Ten years into your mortgage, you still have 20 years to go and a fixed interest rate of 7.5 percent. Those don’t sound like very favorable terms, especially when interest rates remain near record lows. If you’re thinking of changing mortgage terms to get a better rate or a shorter mortgage, but aren’t into the idea of starting from scratch or don’t qualify for a refinance right now, you still have some options. Your lender might be willing to modify your loan so that you get better terms and a more agreeable payment structure.
When you hear the phrase “home loan modification,” you might automatically picture people struggling with the threat of foreclosure. But you don’t have to have financial troubles for a lender to agree to modify or recast your mortgage. According to Bankrate, if you have your mortgage recast, or reamortized, you pay down a portion of the loan so that its principal is significantly reduced. While your interest rate and the terms of the mortgage remain the same, your monthly payment drops, and so does the amount of interest you’ll pay over the life of the loan.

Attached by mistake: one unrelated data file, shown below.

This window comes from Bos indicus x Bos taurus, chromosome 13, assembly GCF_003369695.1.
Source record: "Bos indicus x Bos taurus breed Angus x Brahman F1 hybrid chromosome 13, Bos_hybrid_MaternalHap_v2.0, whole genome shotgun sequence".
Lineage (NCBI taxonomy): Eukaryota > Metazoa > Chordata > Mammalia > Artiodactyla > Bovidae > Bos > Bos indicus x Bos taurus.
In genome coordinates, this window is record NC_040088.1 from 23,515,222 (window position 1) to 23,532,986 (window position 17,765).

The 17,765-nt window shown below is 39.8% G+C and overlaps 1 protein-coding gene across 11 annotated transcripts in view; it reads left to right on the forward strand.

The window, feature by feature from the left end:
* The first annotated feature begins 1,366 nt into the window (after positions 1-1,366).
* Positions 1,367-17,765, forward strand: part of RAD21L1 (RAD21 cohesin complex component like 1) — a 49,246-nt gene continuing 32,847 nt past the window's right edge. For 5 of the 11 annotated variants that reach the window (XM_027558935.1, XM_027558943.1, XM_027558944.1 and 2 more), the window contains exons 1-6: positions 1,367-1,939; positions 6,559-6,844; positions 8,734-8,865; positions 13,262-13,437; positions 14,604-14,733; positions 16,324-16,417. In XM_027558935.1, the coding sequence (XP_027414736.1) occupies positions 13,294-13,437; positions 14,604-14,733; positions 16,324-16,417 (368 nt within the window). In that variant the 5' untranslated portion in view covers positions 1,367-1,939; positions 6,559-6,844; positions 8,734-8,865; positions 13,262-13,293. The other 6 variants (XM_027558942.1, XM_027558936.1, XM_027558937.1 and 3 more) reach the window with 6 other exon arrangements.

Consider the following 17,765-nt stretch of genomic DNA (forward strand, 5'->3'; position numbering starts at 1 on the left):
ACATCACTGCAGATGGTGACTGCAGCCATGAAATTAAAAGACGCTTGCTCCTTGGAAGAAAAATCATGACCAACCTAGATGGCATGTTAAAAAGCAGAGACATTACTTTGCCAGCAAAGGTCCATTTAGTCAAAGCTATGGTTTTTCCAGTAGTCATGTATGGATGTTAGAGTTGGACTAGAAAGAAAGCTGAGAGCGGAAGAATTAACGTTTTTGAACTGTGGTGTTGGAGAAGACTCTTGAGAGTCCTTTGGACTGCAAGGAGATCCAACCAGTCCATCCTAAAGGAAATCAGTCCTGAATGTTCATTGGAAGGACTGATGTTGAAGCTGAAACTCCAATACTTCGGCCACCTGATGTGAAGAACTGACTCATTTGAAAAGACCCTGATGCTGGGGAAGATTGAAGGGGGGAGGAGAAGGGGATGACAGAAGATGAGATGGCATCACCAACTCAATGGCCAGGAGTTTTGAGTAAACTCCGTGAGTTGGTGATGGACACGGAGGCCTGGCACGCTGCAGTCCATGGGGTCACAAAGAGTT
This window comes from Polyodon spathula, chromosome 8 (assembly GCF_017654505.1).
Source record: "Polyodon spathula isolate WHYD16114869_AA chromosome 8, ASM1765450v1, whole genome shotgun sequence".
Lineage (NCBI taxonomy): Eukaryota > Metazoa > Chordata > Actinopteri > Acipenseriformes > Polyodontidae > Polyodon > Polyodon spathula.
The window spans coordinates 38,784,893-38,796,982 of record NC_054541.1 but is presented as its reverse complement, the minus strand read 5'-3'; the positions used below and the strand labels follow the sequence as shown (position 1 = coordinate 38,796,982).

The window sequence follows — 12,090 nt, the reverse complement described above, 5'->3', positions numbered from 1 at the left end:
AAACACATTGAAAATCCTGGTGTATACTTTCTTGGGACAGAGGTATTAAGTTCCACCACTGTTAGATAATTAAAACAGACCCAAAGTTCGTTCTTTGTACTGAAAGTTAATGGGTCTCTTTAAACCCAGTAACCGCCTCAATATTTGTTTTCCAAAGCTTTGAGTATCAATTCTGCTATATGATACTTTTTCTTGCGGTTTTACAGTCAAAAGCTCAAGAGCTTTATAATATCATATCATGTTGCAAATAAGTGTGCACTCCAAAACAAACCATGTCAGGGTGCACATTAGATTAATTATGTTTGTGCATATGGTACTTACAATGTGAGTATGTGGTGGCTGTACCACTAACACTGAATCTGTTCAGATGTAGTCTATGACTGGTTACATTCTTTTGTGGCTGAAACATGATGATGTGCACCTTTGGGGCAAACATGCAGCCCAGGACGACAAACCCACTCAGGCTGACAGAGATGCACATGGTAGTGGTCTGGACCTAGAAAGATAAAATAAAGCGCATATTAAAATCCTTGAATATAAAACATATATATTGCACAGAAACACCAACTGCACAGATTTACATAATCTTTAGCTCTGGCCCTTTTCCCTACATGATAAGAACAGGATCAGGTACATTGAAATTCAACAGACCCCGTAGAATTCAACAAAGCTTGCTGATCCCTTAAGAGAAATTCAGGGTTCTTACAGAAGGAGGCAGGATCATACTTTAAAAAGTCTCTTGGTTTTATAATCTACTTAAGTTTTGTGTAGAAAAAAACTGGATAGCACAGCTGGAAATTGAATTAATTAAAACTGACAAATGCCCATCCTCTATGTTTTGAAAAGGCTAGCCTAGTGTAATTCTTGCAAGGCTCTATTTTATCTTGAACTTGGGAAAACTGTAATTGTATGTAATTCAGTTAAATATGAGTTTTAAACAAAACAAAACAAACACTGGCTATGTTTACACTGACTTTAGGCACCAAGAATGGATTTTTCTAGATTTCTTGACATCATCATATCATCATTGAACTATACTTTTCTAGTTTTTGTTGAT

Not every lender offers mortgage recasting, though, and you will need to pay a small fee to the ones that do. Another drawback of using recasting for changing mortgage terms is that you need to have a hefty amount of money on hand to put toward your mortgage.
Another way to change your mortgage without refinancing is to simply ask the lender to modify the terms of your loan. If a lender owns your mortgage outright, they might be willing to reduce the interest rate you pay on the loan. You’ll have the same mortgage as before, but it will have a smaller rate. Requesting a mortgage modification has a few benefits over refinancing, the big one being that you won’t have to have your home appraised and can avoid closing costs. The process isn’t completely free, though, as many lenders do charge a fee. Another caveat is that your credit will be examined, and you might be turned down if your score isn’t excellent.
If you want to adjust more than just the interest rate on your loan, refinancing might be the best way to change your mortgage terms. With refinancing, you can start over completely, affording yourself a shorter term loan and an adjustable interest rate (or a lower fixed one). One option that lets you pay less over time and for a shorter period is a Super Saver 25 mortgage, which takes a few years off of a 30-year mortgage and only raises your monthly payment slightly.
Whether you refinance or ask your lender to modify your loan, changing its terms can mean more money in your pocket. If you can afford to pay more each month now, it can mean substantial savings in the long run.
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